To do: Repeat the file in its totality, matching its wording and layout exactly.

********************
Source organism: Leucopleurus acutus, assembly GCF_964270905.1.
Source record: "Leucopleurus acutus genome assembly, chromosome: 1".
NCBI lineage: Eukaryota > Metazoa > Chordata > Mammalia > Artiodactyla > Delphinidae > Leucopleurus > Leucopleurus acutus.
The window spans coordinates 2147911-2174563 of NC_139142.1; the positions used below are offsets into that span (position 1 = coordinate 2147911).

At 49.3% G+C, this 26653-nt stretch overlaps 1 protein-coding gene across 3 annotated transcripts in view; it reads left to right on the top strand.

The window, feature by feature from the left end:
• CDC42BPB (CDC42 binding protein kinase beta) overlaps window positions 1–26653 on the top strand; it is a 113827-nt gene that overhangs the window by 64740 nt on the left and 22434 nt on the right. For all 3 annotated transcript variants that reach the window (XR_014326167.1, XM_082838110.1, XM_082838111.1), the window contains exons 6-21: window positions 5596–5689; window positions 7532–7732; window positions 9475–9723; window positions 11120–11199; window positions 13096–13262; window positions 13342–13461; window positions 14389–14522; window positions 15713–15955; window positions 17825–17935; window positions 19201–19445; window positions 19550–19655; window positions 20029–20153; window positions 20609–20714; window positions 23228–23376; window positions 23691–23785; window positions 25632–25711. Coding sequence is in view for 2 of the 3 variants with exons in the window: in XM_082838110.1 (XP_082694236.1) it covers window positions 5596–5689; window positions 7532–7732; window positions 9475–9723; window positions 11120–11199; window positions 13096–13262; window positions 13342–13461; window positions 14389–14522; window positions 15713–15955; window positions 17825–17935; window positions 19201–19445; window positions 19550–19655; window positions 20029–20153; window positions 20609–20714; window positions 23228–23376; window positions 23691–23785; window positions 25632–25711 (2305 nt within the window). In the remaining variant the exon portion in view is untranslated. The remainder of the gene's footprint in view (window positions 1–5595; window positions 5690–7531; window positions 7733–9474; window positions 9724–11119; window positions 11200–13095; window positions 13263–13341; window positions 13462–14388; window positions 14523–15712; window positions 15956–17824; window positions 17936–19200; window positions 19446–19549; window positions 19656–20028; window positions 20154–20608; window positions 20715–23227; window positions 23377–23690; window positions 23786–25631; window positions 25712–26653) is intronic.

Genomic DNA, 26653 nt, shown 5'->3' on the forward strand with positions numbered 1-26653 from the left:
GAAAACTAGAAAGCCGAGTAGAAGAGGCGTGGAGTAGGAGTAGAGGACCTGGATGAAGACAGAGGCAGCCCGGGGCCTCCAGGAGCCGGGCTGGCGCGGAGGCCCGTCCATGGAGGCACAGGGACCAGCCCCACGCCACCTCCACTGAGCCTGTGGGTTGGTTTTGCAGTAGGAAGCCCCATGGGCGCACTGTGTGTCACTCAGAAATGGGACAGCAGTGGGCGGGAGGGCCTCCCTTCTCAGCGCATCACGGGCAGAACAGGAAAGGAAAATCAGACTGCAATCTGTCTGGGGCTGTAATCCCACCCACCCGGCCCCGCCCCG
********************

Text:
Source organism: Leucopleurus acutus, assembly GCF_964270905.1.
Source record: "Leucopleurus acutus genome assembly, chromosome: 1".
NCBI lineage: Eukaryota > Metazoa > Chordata > Mammalia > Artiodactyla > Delphinidae > Leucopleurus > Leucopleurus acutus.
The window spans coordinates 2147911-2174563 of NC_139142.1; the positions used below are offsets into that span (position 1 = coordinate 2147911).

At 49.3% G+C, this 26653-nt stretch overlaps 1 protein-coding gene across 3 annotated transcripts in view; it reads left to right on the top strand.

The window, feature by feature from the left end:
• CDC42BPB (CDC42 binding protein kinase beta) overlaps window positions 1–26653 on the top strand; it is a 113827-nt gene that overhangs the window by 64740 nt on the left and 22434 nt on the right. For all 3 annotated transcript variants that reach the window (XR_014326167.1, XM_082838110.1, XM_082838111.1), the window contains exons 6-21: window positions 5596–5689; window positions 7532–7732; window positions 9475–9723; window positions 11120–11199; window positions 13096–13262; window positions 13342–13461; window positions 14389–14522; window positions 15713–15955; window positions 17825–17935; window positions 19201–19445; window positions 19550–19655; window positions 20029–20153; window positions 20609–20714; window positions 23228–23376; window positions 23691–23785; window positions 25632–25711. Coding sequence is in view for 2 of the 3 variants with exons in the window: in XM_082838110.1 (XP_082694236.1) it covers window positions 5596–5689; window positions 7532–7732; window positions 9475–9723; window positions 11120–11199; window positions 13096–13262; window positions 13342–13461; window positions 14389–14522; window positions 15713–15955; window positions 17825–17935; window positions 19201–19445; window positions 19550–19655; window positions 20029–20153; window positions 20609–20714; window positions 23228–23376; window positions 23691–23785; window positions 25632–25711 (2305 nt within the window). In the remaining variant the exon portion in view is untranslated. The remainder of the gene's footprint in view (window positions 1–5595; window positions 5690–7531; window positions 7733–9474; window positions 9724–11119; window positions 11200–13095; window positions 13263–13341; window positions 13462–14388; window positions 14523–15712; window positions 15956–17824; window positions 17936–19200; window positions 19446–19549; window positions 19656–20028; window positions 20154–20608; window positions 20715–23227; window positions 23377–23690; window positions 23786–25631; window positions 25712–26653) is intronic.

Genomic DNA, 26653 nt, shown 5'->3' on the forward strand with positions numbered 1-26653 from the left:
GAAAACTAGAAAGCCGAGTAGAAGAGGCGTGGAGTAGGAGTAGAGGACCTGGATGAAGACAGAGGCAGCCCGGGGCCTCCAGGAGCCGGGCTGGCGCGGAGGCCCGTCCATGGAGGCACAGGGACCAGCCCCACGCCACCTCCACTGAGCCTGTGGGTTGGTTTTGCAGTAGGAAGCCCCATGGGCGCACTGTGTGTCACTCAGAAATGGGACAGCAGTGGGCGGGAGGGCCTCCCTTCTCAGCGCATCACGGGCAGAACAGGAAAGGAAAATCAGACTGCAATCTGTCTGGGGCTGTAATCCCACCCACCCGGCCCCGCCCCG